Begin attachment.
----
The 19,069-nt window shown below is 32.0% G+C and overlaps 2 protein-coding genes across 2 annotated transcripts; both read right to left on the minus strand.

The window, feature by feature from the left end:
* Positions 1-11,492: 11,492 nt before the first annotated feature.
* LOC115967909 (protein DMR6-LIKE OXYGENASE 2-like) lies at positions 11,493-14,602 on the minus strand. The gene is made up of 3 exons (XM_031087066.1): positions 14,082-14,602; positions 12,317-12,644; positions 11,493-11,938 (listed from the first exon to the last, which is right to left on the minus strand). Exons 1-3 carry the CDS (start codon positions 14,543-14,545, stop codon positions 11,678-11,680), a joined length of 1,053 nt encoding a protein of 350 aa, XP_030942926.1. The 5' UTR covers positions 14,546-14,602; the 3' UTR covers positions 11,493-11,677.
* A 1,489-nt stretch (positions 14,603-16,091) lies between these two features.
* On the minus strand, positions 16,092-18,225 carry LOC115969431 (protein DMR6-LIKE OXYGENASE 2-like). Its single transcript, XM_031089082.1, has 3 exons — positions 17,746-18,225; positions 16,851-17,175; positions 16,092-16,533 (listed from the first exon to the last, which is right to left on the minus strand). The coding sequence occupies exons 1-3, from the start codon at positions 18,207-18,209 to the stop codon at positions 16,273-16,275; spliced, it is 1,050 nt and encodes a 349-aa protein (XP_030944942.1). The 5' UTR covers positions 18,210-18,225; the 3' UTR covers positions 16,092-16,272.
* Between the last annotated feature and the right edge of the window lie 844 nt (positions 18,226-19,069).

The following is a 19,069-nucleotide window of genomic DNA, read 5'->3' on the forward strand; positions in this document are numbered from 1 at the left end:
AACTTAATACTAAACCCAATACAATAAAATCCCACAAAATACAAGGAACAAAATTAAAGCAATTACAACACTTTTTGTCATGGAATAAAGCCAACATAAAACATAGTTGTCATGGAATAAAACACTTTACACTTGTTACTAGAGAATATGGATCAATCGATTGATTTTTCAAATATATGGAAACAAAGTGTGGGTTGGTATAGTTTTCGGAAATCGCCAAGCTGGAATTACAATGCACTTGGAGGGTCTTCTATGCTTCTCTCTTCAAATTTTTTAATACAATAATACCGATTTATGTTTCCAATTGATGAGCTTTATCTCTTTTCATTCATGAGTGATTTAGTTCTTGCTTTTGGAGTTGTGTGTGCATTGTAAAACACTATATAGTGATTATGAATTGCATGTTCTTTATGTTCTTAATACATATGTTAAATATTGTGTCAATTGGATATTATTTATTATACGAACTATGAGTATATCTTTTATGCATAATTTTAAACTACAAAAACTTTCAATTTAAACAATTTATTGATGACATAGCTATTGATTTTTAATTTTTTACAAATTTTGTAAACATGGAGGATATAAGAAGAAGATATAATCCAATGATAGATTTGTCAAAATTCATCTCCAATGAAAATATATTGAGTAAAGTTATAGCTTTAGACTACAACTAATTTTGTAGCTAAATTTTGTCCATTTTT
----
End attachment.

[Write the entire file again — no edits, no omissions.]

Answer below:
The 19,069-nt window shown below is 32.0% G+C and overlaps 2 protein-coding genes across 2 annotated transcripts; both read right to left on the minus strand.

The window, feature by feature from the left end:
* Positions 1-11,492: 11,492 nt before the first annotated feature.
* LOC115967909 (protein DMR6-LIKE OXYGENASE 2-like) lies at positions 11,493-14,602 on the minus strand. The gene is made up of 3 exons (XM_031087066.1): positions 14,082-14,602; positions 12,317-12,644; positions 11,493-11,938 (listed from the first exon to the last, which is right to left on the minus strand). Exons 1-3 carry the CDS (start codon positions 14,543-14,545, stop codon positions 11,678-11,680), a joined length of 1,053 nt encoding a protein of 350 aa, XP_030942926.1. The 5' UTR covers positions 14,546-14,602; the 3' UTR covers positions 11,493-11,677.
* A 1,489-nt stretch (positions 14,603-16,091) lies between these two features.
* On the minus strand, positions 16,092-18,225 carry LOC115969431 (protein DMR6-LIKE OXYGENASE 2-like). Its single transcript, XM_031089082.1, has 3 exons — positions 17,746-18,225; positions 16,851-17,175; positions 16,092-16,533 (listed from the first exon to the last, which is right to left on the minus strand). The coding sequence occupies exons 1-3, from the start codon at positions 18,207-18,209 to the stop codon at positions 16,273-16,275; spliced, it is 1,050 nt and encodes a 349-aa protein (XP_030944942.1). The 5' UTR covers positions 18,210-18,225; the 3' UTR covers positions 16,092-16,272.
* Between the last annotated feature and the right edge of the window lie 844 nt (positions 18,226-19,069).

The following is a 19,069-nucleotide window of genomic DNA, read 5'->3' on the forward strand; positions in this document are numbered from 1 at the left end:
AACTTAATACTAAACCCAATACAATAAAATCCCACAAAATACAAGGAACAAAATTAAAGCAATTACAACACTTTTTGTCATGGAATAAAGCCAACATAAAACATAGTTGTCATGGAATAAAACACTTTACACTTGTTACTAGAGAATATGGATCAATCGATTGATTTTTCAAATATATGGAAACAAAGTGTGGGTTGGTATAGTTTTCGGAAATCGCCAAGCTGGAATTACAATGCACTTGGAGGGTCTTCTATGCTTCTCTCTTCAAATTTTTTAATACAATAATACCGATTTATGTTTCCAATTGATGAGCTTTATCTCTTTTCATTCATGAGTGATTTAGTTCTTGCTTTTGGAGTTGTGTGTGCATTGTAAAACACTATATAGTGATTATGAATTGCATGTTCTTTATGTTCTTAATACATATGTTAAATATTGTGTCAATTGGATATTATTTATTATACGAACTATGAGTATATCTTTTATGCATAATTTTAAACTACAAAAACTTTCAATTTAAACAATTTATTGATGACATAGCTATTGATTTTTAATTTTTTACAAATTTTGTAAACATGGAGGATATAAGAAGAAGATATAATCCAATGATAGATTTGTCAAAATTCATCTCCAATGAAAATATATTGAGTAAAGTTATAGCTTTAGACTACAACTAATTTTGTAGCTAAATTTTGTCCATTTTT